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Comments

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Some extremes of Parietaria pensylvanica with short, oblong or ovate leaf blades strongly resemble P . hespera var. hespera . Parietaria hespera is usually more delicate and has thinner leaves with the proximal pair of lateral veins arising at the junction of blade and petiole. Leaf shape and texture tend to overlap in the two species, but in P . pensylvanica the proximal pair of lateral veins clearly arise above the junction of blade and petiole. The extremes of P . pensylvanica frequently are found where the ranges of the two species approach or overlap. Examples of these intermediates are from Gila, Mohave, and Yuma counties, Arizona. A mixed collection from Rock Springs, Gila County, Arizona, suggests that the two species occasionally grow together.
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Missouri Botanical Garden, 4344 Shaw Boulevard, St. Louis, MO, 63110 USA
bibliographic citation
Flora of North America Vol. 3 in eFloras.org, Missouri Botanical Garden. Accessed Nov 12, 2008.
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Flora of North America @ eFloras.org
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Flora of North America Editorial Committee
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Description

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Herbs , annual, 0.4-6 dm. Stems simple or freely branched, decumbent, ascending, or erect. Leaf blades narrowly to broadly elliptic, lanceolate, oblong, or ovate, (1-)2-9 × 0.4-3 cm, base narrowly cuneate, apex acuminate to long-attenuate or obtuse to rounded; proximal pair of lateral veins arising above junction of blade and petiole. Flowers: involucral bracts 1.8-5 mm, usually less than 2 times length of achene; tepals 1.5-2 mm, shorter than bracts. Achenes light brown, symmetric, 0.9-1.2 × 0.6-0.9 mm, apex obtuse, mucro apical; stipe straight, short-cylindric, centered, basally dilated. 2 n =14, 16.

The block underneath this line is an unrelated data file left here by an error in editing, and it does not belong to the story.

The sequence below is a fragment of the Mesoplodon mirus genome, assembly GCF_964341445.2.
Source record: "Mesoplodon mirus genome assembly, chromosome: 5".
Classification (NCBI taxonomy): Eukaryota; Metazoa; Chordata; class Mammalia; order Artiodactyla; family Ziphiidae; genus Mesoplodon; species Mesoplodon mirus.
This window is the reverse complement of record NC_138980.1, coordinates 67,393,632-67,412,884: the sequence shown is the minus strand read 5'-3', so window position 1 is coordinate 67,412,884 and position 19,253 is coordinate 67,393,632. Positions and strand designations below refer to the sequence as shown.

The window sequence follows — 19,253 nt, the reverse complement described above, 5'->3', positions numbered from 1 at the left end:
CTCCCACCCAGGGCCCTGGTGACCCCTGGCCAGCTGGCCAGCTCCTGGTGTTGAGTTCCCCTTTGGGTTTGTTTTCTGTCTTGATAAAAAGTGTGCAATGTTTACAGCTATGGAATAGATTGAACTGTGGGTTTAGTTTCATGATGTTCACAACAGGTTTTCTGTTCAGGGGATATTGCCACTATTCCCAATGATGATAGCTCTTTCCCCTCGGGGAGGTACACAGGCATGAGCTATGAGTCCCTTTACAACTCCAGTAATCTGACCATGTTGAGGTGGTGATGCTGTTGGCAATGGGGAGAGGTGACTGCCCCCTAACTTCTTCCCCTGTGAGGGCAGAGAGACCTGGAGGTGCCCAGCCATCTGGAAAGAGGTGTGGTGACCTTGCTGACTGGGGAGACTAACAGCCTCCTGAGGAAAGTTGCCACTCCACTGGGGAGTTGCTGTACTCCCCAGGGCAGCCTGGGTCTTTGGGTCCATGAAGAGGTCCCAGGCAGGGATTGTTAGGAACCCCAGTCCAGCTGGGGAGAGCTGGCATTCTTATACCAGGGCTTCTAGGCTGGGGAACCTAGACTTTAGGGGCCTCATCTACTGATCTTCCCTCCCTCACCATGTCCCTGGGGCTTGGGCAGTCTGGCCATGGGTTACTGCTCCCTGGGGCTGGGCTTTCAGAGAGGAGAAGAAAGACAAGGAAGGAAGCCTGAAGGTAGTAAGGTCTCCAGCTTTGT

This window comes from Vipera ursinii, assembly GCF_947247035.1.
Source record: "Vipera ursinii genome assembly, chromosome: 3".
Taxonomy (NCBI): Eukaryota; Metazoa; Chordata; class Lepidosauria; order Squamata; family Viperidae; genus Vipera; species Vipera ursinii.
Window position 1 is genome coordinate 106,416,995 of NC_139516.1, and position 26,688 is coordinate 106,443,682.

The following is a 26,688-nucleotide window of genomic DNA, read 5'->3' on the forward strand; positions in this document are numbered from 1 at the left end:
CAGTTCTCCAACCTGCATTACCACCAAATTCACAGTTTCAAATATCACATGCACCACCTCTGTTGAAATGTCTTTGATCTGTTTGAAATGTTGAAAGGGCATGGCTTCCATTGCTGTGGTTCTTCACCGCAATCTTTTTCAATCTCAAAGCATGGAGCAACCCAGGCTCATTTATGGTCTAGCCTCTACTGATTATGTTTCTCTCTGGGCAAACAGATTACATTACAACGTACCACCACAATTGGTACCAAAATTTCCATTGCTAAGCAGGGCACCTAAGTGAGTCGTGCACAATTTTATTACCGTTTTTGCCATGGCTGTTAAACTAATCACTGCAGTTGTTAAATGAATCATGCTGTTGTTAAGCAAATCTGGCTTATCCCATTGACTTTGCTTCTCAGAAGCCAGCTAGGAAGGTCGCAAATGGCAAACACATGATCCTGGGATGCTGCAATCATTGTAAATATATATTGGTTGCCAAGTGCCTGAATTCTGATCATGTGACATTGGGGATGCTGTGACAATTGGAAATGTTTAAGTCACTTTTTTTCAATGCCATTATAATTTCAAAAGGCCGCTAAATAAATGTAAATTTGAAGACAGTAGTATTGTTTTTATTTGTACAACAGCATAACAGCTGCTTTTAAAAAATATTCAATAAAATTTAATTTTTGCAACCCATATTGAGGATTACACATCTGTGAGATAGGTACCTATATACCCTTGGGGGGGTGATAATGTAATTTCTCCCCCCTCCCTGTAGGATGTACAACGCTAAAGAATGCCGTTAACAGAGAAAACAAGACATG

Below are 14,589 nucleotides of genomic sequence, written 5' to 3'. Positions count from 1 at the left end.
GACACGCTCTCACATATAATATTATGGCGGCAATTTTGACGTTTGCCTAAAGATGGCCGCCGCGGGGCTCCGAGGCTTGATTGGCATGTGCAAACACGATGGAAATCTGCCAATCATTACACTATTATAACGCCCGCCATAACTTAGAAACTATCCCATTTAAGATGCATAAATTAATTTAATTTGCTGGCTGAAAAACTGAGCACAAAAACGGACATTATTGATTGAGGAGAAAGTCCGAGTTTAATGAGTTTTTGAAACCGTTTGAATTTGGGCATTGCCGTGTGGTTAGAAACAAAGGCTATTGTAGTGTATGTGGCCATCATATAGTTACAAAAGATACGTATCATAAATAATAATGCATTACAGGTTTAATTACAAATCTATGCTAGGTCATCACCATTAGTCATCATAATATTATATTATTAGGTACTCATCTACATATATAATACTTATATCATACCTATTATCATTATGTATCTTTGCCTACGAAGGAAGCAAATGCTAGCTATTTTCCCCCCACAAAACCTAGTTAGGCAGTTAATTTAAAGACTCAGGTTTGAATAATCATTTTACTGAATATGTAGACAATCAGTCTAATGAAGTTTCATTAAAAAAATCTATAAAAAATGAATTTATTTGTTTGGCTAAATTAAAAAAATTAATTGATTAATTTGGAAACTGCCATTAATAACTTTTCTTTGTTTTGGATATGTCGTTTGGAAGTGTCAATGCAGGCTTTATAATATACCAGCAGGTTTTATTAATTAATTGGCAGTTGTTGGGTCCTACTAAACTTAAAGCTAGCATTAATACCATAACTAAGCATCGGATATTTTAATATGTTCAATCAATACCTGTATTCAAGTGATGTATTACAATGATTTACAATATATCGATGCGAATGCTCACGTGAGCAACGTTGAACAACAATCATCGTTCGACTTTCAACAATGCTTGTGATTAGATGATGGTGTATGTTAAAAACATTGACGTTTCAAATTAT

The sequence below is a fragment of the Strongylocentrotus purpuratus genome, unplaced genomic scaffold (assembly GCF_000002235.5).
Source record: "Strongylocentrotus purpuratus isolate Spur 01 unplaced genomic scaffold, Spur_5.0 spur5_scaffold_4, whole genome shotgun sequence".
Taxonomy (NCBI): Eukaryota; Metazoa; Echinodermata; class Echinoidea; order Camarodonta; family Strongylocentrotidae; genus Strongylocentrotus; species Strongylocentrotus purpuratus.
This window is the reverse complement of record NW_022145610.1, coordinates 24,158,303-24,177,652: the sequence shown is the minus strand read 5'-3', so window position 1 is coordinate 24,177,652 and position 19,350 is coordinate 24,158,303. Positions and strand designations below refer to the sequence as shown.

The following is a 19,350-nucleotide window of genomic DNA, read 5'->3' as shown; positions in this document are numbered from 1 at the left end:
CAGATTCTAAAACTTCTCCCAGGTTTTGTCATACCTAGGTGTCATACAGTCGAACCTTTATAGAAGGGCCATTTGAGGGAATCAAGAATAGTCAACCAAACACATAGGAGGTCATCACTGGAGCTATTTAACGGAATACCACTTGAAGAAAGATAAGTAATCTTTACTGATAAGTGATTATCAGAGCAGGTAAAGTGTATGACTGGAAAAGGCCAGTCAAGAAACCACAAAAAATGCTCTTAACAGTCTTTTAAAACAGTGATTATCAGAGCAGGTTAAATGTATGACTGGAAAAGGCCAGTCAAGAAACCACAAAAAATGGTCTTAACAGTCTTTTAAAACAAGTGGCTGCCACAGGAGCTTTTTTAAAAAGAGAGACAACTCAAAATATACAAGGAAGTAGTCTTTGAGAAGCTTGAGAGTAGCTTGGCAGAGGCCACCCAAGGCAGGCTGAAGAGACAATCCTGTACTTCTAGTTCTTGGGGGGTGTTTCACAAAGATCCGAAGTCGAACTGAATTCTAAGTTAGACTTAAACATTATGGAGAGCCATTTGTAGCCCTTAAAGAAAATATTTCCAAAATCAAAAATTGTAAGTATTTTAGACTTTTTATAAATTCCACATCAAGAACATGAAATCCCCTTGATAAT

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cc-by-nc-sa-3.0
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Missouri Botanical Garden, 4344 Shaw Boulevard, St. Louis, MO, 63110 USA
bibliographic citation
Flora of North America Vol. 3 in eFloras.org, Missouri Botanical Garden. Accessed Nov 12, 2008.
source
Flora of North America @ eFloras.org
editor
Flora of North America Editorial Committee
project
eFloras.org
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eFloras

Distribution

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Alta., B.C., Man., Ont., Que., Sask., Yukon; Ala., Ariz., Ark., Calif., Colo., Conn., D.C., Fla., Ga., Idaho, Ill., Ind., Iowa, Kans., Ky., La., Maine, Md., Mass., Mich., Minn., Miss., Mo., Mont., Nebr., Nev., N.H., N.J., N.Mex., N.Y., N.C., N.Dak., Ohio, Okla., Oreg., Pa., S.C., S.Dak., Tenn., Tex., Utah, Vt., Va., Wash., W.Va., Wis., Wyo.; Mexico.
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cc-by-nc-sa-3.0
copyright
Missouri Botanical Garden, 4344 Shaw Boulevard, St. Louis, MO, 63110 USA
bibliographic citation
Flora of North America Vol. 3 in eFloras.org, Missouri Botanical Garden. Accessed Nov 12, 2008.
source
Flora of North America @ eFloras.org
editor
Flora of North America Editorial Committee
project
eFloras.org
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eFloras

Flowering/Fruiting

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Flowering spring-late fall.
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Missouri Botanical Garden, 4344 Shaw Boulevard, St. Louis, MO, 63110 USA
bibliographic citation
Flora of North America Vol. 3 in eFloras.org, Missouri Botanical Garden. Accessed Nov 12, 2008.